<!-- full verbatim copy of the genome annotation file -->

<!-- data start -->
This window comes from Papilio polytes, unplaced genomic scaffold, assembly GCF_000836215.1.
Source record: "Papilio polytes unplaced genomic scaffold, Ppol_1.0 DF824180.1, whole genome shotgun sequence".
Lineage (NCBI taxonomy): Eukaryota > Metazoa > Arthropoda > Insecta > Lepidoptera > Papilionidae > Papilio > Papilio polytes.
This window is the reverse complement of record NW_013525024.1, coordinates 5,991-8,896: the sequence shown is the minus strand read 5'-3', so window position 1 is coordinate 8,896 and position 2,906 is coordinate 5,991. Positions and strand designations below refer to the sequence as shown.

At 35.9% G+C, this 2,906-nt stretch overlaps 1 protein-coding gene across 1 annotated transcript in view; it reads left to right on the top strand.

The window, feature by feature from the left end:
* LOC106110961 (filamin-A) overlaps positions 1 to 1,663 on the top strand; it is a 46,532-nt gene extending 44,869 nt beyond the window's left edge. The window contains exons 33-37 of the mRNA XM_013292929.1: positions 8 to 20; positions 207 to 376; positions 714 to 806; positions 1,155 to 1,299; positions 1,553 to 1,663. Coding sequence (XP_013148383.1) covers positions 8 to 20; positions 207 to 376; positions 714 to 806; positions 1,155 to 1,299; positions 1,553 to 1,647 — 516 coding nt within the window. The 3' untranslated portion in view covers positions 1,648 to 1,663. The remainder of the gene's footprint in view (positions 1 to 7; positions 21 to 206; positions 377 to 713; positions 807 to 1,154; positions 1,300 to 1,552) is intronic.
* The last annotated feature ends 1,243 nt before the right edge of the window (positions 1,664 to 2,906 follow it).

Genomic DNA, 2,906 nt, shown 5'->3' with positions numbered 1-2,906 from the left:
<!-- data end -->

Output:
This window comes from Papilio polytes, unplaced genomic scaffold, assembly GCF_000836215.1.
Source record: "Papilio polytes unplaced genomic scaffold, Ppol_1.0 DF824180.1, whole genome shotgun sequence".
Lineage (NCBI taxonomy): Eukaryota > Metazoa > Arthropoda > Insecta > Lepidoptera > Papilionidae > Papilio > Papilio polytes.
This window is the reverse complement of record NW_013525024.1, coordinates 5,991-8,896: the sequence shown is the minus strand read 5'-3', so window position 1 is coordinate 8,896 and position 2,906 is coordinate 5,991. Positions and strand designations below refer to the sequence as shown.

At 35.9% G+C, this 2,906-nt stretch overlaps 1 protein-coding gene across 1 annotated transcript in view; it reads left to right on the top strand.

The window, feature by feature from the left end:
* LOC106110961 (filamin-A) overlaps positions 1 to 1,663 on the top strand; it is a 46,532-nt gene extending 44,869 nt beyond the window's left edge. The window contains exons 33-37 of the mRNA XM_013292929.1: positions 8 to 20; positions 207 to 376; positions 714 to 806; positions 1,155 to 1,299; positions 1,553 to 1,663. Coding sequence (XP_013148383.1) covers positions 8 to 20; positions 207 to 376; positions 714 to 806; positions 1,155 to 1,299; positions 1,553 to 1,647 — 516 coding nt within the window. The 3' untranslated portion in view covers positions 1,648 to 1,663. The remainder of the gene's footprint in view (positions 1 to 7; positions 21 to 206; positions 377 to 713; positions 807 to 1,154; positions 1,300 to 1,552) is intronic.
* The last annotated feature ends 1,243 nt before the right edge of the window (positions 1,664 to 2,906 follow it).

Genomic DNA, 2,906 nt, shown 5'->3' with positions numbered 1-2,906 from the left: